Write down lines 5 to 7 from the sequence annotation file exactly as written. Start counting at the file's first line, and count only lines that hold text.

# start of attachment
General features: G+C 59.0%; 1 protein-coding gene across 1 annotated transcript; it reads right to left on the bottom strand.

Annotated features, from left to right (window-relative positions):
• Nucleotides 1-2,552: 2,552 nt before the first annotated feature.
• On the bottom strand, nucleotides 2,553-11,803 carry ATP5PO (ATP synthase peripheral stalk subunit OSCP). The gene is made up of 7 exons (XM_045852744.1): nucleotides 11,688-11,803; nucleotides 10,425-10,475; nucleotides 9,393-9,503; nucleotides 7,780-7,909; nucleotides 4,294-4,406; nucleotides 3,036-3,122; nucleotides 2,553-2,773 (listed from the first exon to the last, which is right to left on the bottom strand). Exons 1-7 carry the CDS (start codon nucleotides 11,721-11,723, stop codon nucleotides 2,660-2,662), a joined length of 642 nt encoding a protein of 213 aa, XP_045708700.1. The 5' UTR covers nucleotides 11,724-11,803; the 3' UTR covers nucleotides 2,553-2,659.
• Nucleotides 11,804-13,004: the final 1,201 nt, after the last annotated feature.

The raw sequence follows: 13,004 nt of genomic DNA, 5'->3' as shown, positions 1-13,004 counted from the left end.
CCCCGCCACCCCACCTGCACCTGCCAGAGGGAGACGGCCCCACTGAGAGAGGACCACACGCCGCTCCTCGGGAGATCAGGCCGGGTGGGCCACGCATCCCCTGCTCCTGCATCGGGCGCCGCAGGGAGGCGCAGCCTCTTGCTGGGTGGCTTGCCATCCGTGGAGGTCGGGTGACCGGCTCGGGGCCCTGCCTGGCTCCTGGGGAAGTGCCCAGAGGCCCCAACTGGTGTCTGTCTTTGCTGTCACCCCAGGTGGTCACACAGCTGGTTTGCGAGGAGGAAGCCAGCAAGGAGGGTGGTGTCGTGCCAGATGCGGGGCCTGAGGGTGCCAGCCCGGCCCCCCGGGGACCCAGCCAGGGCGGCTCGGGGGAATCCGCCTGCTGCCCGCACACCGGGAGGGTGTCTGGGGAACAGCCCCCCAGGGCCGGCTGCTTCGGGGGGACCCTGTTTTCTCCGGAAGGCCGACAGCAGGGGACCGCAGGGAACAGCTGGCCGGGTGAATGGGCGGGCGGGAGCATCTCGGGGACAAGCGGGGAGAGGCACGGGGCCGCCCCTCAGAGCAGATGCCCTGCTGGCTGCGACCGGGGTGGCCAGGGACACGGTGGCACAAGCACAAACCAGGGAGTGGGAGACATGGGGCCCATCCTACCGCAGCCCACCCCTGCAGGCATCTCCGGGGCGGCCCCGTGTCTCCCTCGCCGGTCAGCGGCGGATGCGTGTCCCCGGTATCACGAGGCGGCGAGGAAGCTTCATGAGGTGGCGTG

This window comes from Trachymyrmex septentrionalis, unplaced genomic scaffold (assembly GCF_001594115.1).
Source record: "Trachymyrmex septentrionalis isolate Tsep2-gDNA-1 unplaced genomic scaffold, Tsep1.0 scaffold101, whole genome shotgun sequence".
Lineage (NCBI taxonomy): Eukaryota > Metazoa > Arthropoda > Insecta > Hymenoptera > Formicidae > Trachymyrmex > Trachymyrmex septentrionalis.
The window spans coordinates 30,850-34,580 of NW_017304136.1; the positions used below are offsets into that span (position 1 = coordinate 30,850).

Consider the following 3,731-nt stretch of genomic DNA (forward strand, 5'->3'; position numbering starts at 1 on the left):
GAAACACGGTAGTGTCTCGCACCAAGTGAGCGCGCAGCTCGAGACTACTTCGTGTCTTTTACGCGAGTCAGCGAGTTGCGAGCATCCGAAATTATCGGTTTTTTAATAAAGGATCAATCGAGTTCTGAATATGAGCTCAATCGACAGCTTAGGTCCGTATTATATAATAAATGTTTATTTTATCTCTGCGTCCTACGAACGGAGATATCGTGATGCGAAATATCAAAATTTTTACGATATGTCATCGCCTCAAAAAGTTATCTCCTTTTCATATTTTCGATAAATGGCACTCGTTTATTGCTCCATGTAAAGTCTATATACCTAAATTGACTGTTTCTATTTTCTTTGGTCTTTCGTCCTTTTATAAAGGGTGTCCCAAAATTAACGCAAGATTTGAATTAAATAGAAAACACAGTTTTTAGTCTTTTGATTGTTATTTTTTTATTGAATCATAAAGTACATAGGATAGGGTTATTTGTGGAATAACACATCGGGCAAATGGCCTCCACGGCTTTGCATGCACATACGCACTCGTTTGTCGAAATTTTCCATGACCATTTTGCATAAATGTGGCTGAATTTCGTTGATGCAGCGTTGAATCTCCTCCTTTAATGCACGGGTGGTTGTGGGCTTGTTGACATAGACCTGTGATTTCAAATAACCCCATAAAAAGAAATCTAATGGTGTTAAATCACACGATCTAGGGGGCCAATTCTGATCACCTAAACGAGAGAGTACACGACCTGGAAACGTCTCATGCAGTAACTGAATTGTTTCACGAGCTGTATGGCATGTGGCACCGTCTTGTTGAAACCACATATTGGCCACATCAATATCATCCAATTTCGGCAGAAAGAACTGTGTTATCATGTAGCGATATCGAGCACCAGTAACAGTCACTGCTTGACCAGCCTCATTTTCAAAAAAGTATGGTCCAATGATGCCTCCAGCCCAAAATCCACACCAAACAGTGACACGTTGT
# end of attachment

• Nucleotides 11,804-13,004: the final 1,201 nt, after the last annotated feature.

The raw sequence follows: 13,004 nt of genomic DNA, 5'->3' as shown, positions 1-13,004 counted from the left end.
CCCCGCCACCCCACCTGCACCTGCCAGAGGGAGACGGCCCCACTGAGAGAGGACCACACGCCGCTCCTCGGGAGATCAGGCCGGGTGGGCCACGCATCCCCTGCTCCTGCATCGGGCGCCGCAGGGAGGCGCAGCCTCTTGCTGGGTGGCTTGCCATCCGTGGAGGTCGGGTGACCGGCTCGGGGCCCTGCCTGGCTCCTGGGGAAGTGCCCAGAGGCCCCAACTGGTGTCTGTCTTTGCTGTCACCCCAGGTGGTCACACAGCTGGTTTGCGAGGAGGAAGCCAGCAAGGAGGGTGGTGTCGTGCCAGATGCGGGGCCTGAGGGTGCCAGCCCGGCCCCCCGGGGACCCAGCCAGGGCGGCTCGGGGGAATCCGCCTGCTGCCCGCACACCGGGAGGGTGTCTGGGGAACAGCCCCCCAGGGCCGGCTGCTTCGGGGGGACCCTGTTTTCTCCGGAAGGCCGACAGCAGGGGACCGCAGGGAACAGCTGGCCGGGTGAATGGGCGGGCGGGAGCATCTCGGGGACAAGCGGGGAGAGGCACGGGGCCGCCCCTCAGAGCAGATGCCCTGCTGGCTGCGACCGGGGTGGCCAGGGACACGGTGGCACAAGCACAAACCAGGGAGTGGGAGACATGGGGCCCATCCTACCGCAGCCCACCCCTGCAGGCATCTCCGGGGCGGCCCCGTGTCTCCCTCGCCGGTCAGCGGCGGATGCGTGTCCCCGGTATCACGAGGCGGCGAGGAAGCTTCATGAGGTGGCGTG